The standard unit of measurement for projector brightness is the ANSI Lumen, created by the American National Standards Institute. This measures the average brightest white a projector can achieve and is a great way of comparing how bright each projector will be. Unfortunately, some smaller brands choose to measure in “lumens” instead of “ANSI Lumens”. Be careful and check the advertised measurement is ANSI Lumens as some brands will exaggerate a ‘Lumen’ measurement quite significantly. (We have seen some advertised 8000 Lumen projectors measure less than 500 ANSI Lumens).
For darker ‘home theatre’ areas the Home Theatre projectors advertising brightness levels between 1500 and 3000 ANSI Lumens are normally ideal. These won’t handle a large amount of ambient light but can give excellent contrast and colour. For brighter rooms, open plan areas, and large lounge rooms, it can be wise to consider at a brighter model. There are plenty of home theatre models now featuring between 3000 and 4500, ANSI Lumens brightness… perfect for those rooms that cannot be fully darkened.
For a dedicated home theatre room, there are 2 key specifications to consider before making your purchase. These are:
The recommended resolution for home theatre applications is FULLHD or UHD/4K (1080p or 2160P). The 1080P resolution will result in a widescreen high detailed image perfect for Full HD games and Bluray Movies. With a 4K projector you can take advantage of high resolution 4K streaming, 4K blueray movies, and Foxtel's 4K channels, as well as experience 4K gaming with the latest Xbox and Playstions consoles.
Contrast Ratio is another important specification of a home theatre projector. Contrast defines the difference between the whitest whites and the blackest blacks. If the peak white value is significantly different than the peak black value the signal is said to have high contrast resulting in well defined & detailed shading. A contrast of 10,000:1 means that the blackest black on the image will be 10,000 times blacker than the whitest white.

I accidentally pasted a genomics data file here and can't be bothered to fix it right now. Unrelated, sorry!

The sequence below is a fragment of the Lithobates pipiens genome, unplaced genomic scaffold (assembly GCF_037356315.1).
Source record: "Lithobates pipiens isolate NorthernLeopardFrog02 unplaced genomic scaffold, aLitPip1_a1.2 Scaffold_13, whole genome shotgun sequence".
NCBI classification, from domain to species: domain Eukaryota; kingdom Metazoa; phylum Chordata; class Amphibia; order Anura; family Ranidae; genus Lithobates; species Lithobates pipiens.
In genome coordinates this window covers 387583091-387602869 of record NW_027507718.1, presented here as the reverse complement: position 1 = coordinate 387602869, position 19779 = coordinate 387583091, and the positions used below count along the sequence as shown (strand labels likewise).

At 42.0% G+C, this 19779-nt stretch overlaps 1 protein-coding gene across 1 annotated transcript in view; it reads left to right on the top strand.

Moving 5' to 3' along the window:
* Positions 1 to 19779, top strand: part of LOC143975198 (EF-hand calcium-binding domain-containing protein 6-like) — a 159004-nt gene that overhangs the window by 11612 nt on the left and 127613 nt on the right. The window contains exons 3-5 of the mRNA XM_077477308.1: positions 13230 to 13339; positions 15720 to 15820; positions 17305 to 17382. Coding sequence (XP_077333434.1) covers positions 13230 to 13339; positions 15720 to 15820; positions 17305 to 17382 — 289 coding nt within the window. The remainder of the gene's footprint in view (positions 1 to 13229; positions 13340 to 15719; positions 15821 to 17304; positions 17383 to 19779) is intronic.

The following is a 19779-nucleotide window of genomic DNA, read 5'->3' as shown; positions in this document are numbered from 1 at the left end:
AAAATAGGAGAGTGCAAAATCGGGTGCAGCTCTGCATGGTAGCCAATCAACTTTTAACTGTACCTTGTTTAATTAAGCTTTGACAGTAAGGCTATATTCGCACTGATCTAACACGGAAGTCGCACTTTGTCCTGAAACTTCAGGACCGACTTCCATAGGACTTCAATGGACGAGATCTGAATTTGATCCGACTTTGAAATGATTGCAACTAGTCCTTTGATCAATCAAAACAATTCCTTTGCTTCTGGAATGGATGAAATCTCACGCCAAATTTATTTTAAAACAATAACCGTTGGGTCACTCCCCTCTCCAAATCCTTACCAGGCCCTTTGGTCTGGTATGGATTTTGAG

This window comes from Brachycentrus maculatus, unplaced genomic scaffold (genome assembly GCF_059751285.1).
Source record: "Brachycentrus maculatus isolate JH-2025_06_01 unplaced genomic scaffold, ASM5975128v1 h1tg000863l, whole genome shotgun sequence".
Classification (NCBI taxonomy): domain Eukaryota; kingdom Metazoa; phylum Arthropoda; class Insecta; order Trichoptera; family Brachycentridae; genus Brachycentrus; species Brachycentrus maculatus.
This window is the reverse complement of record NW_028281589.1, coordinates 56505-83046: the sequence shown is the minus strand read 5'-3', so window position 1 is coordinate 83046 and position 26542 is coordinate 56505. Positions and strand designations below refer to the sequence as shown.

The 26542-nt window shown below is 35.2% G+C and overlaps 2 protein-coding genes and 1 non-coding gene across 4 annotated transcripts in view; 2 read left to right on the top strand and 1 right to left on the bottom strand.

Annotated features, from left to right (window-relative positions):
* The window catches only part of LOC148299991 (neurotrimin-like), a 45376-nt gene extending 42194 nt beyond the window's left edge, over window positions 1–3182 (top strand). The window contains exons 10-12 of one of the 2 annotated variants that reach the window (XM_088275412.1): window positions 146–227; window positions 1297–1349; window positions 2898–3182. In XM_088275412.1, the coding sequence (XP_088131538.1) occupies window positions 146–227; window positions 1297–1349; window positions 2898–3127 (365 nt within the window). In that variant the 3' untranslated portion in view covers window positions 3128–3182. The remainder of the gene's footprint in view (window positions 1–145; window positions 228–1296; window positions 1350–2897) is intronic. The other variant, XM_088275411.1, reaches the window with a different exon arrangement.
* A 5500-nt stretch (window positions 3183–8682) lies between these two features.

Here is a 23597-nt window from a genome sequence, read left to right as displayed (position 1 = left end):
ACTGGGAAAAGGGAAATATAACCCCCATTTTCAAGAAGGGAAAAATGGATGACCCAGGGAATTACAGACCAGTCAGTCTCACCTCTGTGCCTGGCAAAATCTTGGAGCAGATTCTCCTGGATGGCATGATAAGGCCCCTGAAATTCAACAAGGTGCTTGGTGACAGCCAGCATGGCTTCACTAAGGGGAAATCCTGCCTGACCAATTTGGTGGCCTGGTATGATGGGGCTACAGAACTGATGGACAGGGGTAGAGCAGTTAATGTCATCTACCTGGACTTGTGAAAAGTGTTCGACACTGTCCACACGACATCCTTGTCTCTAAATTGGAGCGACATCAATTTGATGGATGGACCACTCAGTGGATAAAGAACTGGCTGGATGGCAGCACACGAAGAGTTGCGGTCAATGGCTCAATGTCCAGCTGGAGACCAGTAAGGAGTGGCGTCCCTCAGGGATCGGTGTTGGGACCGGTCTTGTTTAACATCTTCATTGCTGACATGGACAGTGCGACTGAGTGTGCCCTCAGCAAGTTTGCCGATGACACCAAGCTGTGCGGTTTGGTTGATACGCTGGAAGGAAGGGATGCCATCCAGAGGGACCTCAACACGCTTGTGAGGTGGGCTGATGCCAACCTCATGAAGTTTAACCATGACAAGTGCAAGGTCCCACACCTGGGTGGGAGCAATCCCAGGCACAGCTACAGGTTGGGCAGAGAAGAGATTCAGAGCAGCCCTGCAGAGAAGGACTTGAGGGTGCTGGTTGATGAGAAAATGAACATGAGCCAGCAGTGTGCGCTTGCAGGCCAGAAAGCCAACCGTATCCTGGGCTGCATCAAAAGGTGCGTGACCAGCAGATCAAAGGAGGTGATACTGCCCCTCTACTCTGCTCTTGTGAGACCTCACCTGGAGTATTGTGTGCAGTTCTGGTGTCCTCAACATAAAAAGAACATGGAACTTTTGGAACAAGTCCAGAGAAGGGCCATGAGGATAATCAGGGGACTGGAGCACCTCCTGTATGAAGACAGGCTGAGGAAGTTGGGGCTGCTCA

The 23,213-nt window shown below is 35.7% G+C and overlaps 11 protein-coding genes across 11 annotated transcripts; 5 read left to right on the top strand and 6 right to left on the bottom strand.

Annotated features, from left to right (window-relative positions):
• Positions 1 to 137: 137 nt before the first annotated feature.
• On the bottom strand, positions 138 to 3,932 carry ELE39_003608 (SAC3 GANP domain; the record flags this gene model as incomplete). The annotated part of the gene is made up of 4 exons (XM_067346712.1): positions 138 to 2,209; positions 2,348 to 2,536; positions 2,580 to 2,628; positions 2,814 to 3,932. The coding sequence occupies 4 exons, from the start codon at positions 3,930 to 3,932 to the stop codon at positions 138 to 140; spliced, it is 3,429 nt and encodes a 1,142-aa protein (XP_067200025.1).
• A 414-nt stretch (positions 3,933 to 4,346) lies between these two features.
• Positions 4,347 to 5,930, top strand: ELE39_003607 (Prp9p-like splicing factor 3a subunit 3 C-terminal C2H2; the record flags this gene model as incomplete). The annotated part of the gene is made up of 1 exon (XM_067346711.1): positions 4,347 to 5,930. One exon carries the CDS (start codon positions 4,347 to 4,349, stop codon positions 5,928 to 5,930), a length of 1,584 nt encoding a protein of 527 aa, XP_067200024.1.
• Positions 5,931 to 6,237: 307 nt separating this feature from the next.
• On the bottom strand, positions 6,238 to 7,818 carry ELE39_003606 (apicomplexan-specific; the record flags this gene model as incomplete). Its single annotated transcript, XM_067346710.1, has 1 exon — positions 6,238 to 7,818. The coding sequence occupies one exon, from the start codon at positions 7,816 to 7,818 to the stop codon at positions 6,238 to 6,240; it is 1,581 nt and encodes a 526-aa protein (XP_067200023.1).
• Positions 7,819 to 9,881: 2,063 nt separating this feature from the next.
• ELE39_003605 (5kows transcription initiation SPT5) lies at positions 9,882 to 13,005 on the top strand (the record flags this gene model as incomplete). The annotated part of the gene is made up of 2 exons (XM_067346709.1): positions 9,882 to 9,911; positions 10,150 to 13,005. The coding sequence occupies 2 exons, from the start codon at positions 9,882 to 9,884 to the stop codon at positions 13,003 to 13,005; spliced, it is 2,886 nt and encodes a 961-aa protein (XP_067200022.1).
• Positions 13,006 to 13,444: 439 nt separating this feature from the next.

For a dedicated home theatre projector, that will be used in a darkened room, a high contrast ratio of 10,000:1 or more is best. In rooms that regularly have some ambient light, a high contrast projector is not required as ambient light in the room reduces any ill-effect that a low contrast rating may cause. If you plan to use your projector mainly in a lit or even semi-lit room, the contrast ratio is not of vital significance.
Unlike with ANSI Lumens, there is no standard method of measuring contrast. This means it can be difficult to compare models as different brands may use different methods that give higher figures.
Ceiling mounting is the most common way to set your projector up in a typical home theatre, it gets it out of the way and allows you to hide the cabling within the ceiling cavity. Many projectors will require a projection distance of around 3 metres for a common image size of 100" (this varies between models so always check first). Most local electricians can quote you on the installation of your new projector, there are also AV and Antenna installation services that can assist too. Don't want to install on the ceiling? Absolutely no problem. Projectors are perfectly happy sitting on a coffee table, you can leave them there or pack up after each use. Just make sure the projector is placed at the right distance for your required image size, turn it on, adjust the focus, and you are up and running.
Yes. The 3D viewing feature is available on many home theatre projectors. To get 3D running you will need:
Almost all 3D Compatible DLP type projectors (such as BenQ, Optoma, Acer, Infocus) will use DLPLINK type 3D Glasses. Brands such as Epson tend to use IR, RF, or Bluetooth type glasses.